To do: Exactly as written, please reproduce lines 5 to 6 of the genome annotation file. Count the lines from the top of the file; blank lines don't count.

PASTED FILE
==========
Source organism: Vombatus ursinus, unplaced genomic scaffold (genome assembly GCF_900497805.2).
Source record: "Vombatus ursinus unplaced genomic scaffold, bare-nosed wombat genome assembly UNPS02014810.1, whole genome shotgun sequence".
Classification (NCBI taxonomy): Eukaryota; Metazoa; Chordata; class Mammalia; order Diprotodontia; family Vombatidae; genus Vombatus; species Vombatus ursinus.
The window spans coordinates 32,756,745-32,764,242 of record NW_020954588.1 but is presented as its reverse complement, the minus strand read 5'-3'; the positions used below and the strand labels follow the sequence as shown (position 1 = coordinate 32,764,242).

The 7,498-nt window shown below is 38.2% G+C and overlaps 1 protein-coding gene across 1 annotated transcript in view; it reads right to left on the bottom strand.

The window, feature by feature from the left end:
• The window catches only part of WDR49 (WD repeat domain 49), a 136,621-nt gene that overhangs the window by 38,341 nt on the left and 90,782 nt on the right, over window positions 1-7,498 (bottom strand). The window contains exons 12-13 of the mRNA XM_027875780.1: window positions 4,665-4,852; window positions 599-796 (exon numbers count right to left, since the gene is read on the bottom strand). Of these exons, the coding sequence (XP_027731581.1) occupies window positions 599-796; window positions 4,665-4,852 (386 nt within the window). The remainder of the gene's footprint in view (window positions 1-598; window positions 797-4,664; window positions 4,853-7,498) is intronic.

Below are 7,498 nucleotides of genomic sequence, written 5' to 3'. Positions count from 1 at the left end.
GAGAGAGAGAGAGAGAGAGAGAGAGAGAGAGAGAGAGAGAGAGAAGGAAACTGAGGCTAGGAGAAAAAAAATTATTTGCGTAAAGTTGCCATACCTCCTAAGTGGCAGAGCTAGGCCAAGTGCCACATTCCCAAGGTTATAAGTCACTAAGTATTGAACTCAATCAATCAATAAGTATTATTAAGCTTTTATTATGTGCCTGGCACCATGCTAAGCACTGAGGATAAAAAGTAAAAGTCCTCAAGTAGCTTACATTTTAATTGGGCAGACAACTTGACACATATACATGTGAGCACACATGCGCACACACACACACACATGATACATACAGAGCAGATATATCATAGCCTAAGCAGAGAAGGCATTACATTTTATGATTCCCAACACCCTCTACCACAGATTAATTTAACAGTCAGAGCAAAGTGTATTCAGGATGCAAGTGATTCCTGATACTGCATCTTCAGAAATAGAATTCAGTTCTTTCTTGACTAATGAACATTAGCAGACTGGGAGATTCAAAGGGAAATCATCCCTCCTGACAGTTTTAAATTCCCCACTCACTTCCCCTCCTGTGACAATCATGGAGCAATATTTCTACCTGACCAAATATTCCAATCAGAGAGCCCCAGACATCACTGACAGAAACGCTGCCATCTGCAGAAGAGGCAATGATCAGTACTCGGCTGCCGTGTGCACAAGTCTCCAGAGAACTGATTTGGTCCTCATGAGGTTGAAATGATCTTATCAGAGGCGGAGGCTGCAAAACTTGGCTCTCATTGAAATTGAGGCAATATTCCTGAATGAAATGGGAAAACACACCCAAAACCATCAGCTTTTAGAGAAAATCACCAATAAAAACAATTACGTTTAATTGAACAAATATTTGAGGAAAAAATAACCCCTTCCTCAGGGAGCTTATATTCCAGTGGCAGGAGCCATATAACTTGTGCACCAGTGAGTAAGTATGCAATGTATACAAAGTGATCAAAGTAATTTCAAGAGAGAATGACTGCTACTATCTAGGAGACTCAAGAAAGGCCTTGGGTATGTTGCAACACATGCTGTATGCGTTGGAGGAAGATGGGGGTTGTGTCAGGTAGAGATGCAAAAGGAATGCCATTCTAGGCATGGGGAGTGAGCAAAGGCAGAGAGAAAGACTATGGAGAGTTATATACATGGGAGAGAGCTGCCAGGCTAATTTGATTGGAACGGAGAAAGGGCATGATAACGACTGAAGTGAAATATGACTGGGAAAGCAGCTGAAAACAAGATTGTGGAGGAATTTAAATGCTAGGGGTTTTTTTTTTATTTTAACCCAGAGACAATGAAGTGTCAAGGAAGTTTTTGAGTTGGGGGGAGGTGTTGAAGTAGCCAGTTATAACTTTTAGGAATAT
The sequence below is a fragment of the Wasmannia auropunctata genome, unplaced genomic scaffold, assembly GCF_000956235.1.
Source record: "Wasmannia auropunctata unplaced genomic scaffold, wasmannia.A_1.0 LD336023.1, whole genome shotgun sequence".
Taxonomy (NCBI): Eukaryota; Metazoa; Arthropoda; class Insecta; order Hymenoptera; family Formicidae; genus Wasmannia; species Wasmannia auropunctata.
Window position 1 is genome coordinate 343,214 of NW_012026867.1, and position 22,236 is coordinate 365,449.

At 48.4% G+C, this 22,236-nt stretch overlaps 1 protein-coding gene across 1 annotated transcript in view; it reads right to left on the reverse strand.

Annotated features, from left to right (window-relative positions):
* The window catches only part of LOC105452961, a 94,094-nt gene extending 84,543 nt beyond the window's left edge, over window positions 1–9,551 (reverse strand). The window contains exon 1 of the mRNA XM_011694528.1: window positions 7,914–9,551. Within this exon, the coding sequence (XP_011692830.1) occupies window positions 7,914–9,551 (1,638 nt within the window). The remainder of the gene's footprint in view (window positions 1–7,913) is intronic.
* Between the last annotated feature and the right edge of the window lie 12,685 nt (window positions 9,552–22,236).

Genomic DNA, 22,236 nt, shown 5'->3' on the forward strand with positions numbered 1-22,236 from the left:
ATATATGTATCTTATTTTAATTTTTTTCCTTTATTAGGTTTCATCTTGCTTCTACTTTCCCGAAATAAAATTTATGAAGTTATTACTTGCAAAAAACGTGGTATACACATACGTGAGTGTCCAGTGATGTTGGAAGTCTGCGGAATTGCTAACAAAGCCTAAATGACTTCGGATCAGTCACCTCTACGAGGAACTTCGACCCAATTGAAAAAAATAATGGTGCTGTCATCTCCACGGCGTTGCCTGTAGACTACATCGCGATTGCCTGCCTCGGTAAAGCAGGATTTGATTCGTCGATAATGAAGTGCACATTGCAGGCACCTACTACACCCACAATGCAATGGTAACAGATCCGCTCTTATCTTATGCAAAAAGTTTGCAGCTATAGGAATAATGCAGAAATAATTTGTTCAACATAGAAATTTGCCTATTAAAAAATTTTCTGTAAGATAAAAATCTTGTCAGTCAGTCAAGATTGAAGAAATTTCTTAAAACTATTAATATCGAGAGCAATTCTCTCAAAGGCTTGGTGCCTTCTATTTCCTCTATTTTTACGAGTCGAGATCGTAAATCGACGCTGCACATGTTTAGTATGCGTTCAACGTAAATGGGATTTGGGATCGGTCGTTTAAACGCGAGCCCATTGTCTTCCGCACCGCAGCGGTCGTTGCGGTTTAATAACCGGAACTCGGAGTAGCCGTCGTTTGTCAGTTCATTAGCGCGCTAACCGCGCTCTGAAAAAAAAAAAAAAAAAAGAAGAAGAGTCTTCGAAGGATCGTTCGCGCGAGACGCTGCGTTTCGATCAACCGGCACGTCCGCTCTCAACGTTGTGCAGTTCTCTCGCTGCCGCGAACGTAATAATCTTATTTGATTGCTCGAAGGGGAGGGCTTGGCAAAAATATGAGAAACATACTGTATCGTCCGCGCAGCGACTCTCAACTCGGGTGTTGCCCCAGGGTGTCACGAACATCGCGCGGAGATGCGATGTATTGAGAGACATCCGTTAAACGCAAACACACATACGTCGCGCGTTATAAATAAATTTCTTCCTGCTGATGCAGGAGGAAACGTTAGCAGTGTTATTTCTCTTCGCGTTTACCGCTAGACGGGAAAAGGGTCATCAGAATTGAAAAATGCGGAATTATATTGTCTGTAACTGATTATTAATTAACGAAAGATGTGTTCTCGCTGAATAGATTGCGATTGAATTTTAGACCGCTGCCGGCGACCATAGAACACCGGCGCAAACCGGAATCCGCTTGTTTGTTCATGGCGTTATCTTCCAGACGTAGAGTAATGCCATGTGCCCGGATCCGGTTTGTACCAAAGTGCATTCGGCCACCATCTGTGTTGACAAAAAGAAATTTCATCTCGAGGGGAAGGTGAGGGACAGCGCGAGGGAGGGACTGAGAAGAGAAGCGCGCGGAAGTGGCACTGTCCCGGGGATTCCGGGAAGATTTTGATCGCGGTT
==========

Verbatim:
The 7,498-nt window shown below is 38.2% G+C and overlaps 1 protein-coding gene across 1 annotated transcript in view; it reads right to left on the bottom strand.

The window, feature by feature from the left end: